Eye on export markets, Tejas debuts in Dubai for audience in Malaysia, Argentina and Egypt - Broadsword by Ajai Shukla - Strategy. Economics. Defence.

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Tuesday 16 November 2021

Eye on export markets, Tejas debuts in Dubai for audience in Malaysia, Argentina and Egypt

Malaysia, Argentina, Egypt – the countries interested in the Indian light fighter


By Ajai Shukla

Business Standard, 17th Nov 21


The Indian Air Force (IAF) and Hindustan Aeronautics Ltd (HAL) are making a splash at the Dubai Air Show, which began on Sunday and will run through Thursday.


Two IAF aerobatics teams are catching the eye of spectators – the Suryakiran team that performs with nine Hawk advanced jet trainers (AJTs), and the Sarang team that flies four Dhruv helicopters.


In addition to these, the indigenous Tejas light combat aircraft (LCA), built by HAL, screams through the skies several times each day in aerobatics displays, flaunting its performance to possible customers.


The real audience for the Tejas displays, however, is far from Dubai. It is in Kuala Lumpur (Malaysia), Buenos Aires (Argentina) and Cairo (Egypt) -- three countries that have evinced interest in the Indian light fighter.


The most promising potential customer is the Royal Malaysian Air Force (RMAF), which has tendered to buy 18 light fighters with an option for 18 more. This would be an inviting first export order for the Tejas.


According to the Malaysian news media, the other contestants in the fray are: Russia’s MiG-35, China’s Catic, Korea Aerospace Industries (KAI) FA-50, Turkey Aerospace industries (TAI) Hürjet, and Italy’s Leonardo with the M-346.


Also potentially in the fray is the Pakistani-Chinese JF-17 Thunder.


The RMAF’s tender requirements includes mid-air refueling, beyond-visual-range (BVR) combat and supersonic flight capabilities. Manufacture must be localised in Malaysia to the extent of 30 per cent of the aircraft and delivery must begin within 36 months of the contract. 


Speaking to Business Standard, HAL chief, R Madhavan said that HAL met almost every one of the RMAF’s requirements. “The Tejas is technically ahead of the Chinese-Pakistani JF-17 and the other competitors. One or two of the Malaysian parameters that we do not meet can be easily engineered. For example, we can quickly add on the on-board oxygen generating system (OBOGS) they have specified,” said Madhavan.


The other competitors are not meeting many of the Malaysian requirements, says the HAL chief. The Chinese-Pakistani JF-17 does not have the active electronically scanned array (AESA) radar that is specified; and its mid-air refueling capability is still being tested.


Turkey does not yet have a flying aircraft, while the Malaysian tender specifies that the fighter offered must have already flown. The Chinese fighter is likely to be treated warily, given Beijing’s political assertiveness in the region.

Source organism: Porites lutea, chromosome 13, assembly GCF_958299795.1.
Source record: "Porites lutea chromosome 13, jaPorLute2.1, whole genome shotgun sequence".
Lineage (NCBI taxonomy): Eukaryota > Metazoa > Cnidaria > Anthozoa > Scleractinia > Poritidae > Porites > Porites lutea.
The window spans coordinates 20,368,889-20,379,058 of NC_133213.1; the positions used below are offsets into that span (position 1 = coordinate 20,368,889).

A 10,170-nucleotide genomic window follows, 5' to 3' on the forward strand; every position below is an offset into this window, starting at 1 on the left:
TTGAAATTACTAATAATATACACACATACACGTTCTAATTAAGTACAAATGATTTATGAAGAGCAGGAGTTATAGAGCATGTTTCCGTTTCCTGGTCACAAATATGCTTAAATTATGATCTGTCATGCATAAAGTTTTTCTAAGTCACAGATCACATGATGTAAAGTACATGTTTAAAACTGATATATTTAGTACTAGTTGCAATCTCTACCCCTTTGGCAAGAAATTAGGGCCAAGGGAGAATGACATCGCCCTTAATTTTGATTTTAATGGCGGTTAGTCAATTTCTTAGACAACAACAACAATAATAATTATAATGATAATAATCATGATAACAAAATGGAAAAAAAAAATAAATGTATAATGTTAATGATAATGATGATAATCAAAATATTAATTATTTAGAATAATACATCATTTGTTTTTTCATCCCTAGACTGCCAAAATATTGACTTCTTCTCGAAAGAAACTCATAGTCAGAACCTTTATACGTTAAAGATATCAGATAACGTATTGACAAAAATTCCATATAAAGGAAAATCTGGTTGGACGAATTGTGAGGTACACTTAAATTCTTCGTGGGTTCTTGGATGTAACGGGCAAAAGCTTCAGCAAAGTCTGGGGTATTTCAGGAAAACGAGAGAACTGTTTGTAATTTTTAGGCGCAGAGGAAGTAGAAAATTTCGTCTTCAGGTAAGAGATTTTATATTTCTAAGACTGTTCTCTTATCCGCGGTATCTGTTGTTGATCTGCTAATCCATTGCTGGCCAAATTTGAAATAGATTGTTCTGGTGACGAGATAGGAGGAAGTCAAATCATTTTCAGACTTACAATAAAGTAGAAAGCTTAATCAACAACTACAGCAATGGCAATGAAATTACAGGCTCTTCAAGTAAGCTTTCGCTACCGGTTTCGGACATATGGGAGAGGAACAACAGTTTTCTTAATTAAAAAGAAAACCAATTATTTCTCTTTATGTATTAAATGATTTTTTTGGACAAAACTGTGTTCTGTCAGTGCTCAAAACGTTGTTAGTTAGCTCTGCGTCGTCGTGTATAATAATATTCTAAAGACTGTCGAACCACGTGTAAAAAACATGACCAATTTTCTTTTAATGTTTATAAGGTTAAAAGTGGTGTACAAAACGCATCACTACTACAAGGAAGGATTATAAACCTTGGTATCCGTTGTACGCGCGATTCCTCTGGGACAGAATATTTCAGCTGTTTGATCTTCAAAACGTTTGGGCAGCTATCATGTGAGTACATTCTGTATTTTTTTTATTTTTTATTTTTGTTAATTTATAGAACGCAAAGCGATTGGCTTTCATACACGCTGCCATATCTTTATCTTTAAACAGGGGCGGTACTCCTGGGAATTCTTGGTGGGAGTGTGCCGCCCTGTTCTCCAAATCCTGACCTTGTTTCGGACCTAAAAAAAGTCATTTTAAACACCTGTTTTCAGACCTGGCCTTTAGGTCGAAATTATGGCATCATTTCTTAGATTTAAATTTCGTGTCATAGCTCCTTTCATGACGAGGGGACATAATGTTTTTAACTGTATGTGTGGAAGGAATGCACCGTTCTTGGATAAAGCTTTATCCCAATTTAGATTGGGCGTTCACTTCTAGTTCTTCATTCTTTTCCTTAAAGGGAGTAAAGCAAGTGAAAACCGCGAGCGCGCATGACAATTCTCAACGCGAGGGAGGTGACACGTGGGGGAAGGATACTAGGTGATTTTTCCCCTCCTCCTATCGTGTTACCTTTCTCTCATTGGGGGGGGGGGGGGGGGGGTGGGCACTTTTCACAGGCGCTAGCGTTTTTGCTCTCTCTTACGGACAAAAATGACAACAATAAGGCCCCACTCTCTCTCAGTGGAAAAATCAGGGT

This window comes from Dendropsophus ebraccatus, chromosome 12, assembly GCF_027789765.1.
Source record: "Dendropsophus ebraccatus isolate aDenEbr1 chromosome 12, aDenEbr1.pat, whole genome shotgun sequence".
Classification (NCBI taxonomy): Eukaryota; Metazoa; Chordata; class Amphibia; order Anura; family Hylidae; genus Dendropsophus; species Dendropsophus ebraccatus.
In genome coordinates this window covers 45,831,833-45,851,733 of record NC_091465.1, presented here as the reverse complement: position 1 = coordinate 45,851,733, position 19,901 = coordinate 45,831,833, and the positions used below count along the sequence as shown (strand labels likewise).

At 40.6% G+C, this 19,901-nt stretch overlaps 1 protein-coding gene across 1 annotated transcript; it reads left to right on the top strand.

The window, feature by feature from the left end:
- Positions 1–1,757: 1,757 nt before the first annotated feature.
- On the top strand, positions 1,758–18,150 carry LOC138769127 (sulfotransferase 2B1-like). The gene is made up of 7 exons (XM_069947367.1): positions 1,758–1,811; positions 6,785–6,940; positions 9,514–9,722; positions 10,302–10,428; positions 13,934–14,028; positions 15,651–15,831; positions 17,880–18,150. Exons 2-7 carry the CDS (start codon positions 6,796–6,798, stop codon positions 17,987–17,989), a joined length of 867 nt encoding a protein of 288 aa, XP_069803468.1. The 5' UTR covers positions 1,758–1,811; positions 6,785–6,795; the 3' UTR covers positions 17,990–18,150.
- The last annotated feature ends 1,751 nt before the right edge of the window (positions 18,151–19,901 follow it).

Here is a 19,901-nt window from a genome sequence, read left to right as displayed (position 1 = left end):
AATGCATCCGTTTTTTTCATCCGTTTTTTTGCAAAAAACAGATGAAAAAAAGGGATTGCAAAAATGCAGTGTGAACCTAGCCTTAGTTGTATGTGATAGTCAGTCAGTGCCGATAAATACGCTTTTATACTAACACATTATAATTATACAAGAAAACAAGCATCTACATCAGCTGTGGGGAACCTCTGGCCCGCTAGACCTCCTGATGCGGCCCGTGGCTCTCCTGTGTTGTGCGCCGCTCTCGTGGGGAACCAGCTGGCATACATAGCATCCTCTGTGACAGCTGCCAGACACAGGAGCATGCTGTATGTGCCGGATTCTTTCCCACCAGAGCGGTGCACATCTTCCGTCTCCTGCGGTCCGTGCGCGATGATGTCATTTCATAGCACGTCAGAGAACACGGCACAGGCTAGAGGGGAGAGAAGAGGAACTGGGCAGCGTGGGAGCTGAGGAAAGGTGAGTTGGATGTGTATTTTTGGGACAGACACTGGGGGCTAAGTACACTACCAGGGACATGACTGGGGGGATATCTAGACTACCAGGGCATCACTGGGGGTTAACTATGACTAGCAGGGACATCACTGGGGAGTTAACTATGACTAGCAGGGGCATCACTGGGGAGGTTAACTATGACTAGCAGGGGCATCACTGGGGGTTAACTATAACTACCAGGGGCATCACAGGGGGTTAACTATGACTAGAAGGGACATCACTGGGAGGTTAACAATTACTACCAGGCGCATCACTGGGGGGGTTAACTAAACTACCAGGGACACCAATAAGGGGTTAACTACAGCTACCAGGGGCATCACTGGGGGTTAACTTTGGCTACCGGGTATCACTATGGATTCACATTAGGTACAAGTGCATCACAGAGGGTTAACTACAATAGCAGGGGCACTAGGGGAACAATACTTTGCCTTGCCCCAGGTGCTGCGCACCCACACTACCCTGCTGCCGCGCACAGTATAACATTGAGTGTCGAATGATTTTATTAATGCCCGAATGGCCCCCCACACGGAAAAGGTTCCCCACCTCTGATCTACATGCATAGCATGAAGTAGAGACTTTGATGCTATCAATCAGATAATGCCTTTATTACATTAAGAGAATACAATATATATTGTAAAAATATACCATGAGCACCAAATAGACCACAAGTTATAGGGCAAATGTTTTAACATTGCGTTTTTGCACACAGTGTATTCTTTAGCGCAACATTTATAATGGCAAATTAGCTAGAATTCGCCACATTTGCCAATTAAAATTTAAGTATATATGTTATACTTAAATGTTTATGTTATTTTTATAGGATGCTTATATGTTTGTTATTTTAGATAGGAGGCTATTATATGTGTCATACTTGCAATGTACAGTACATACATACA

HAL has offered the RMAF the sophisticated Tejas Mark 1A version of the fighter, which comes with mid-air refueling, an AESA radar, electronic warfare (EW) capability and the ability to fire BVR missiles.


Price is an important issue for the RMAF, which is expecting to pay in the region of $900 million for 18 fighters, or $50 million per fighter. It is understood that the Tejas is being offered at that price.


The Korean fighter is understood to be slightly more expensive than the Tejas and the Russian MiG-35 dramatically so. Meanwhile, the Chinese are believed to have slashed the price of the JF-17 by about 30 per cent, a loss it will bear in order to capture the market.


While the contest is believed to be between the South Korean, Chinese-Pakistani and Tejas fighters, there is a perception that the Malaysians will prefer not to buy a Chinese fighter, given Kuala Lumpur’s wariness after recent Chinese incursions into disputed waters in the South China Sea.


Argentine interest in Tejas


The Tejas is also on the radar of Buenos Aires, with Argentina in the market for 12 light fighters. HAL is pursuing the case, but there is a UK embargo – dating back to the Falklands War -- on the supply of British defence equipment to Argentina. 


Argentina is believed to have gotten only two offers: one from the Chinese and a Letter of Intention from HAL to participate in the tender. This too appears to have become a JF-17 versus Tejas contest.


HAL will be required to replace several systems and sub-systems on the Tejas that are supplied by UK firms such as BAE Systems, Cobham and Martin-Baker. 


“We will have to replace more than 50 systems and sub-systems -- such as the Martin-Baker ejection seat. In addition, we will have to test and certify the replacements we fit. There will be a cost attached with this,” says Madhavan.


HAL is working out the costs and hopes to inform Argentine before the end of November.


Interest from Egypt


Another reason for fielding the Tejas in the Dubai Air Show is to test the waters in West Asia. One possibility is Egypt, but that will require weaning Cairo off US platforms, which Washington has long supplied at subsidized rates. 


“We are going to Egypt for that reason. The idea is to manufacture the Tejas there by setting up a factory for them over there,” says the HAL chief. 

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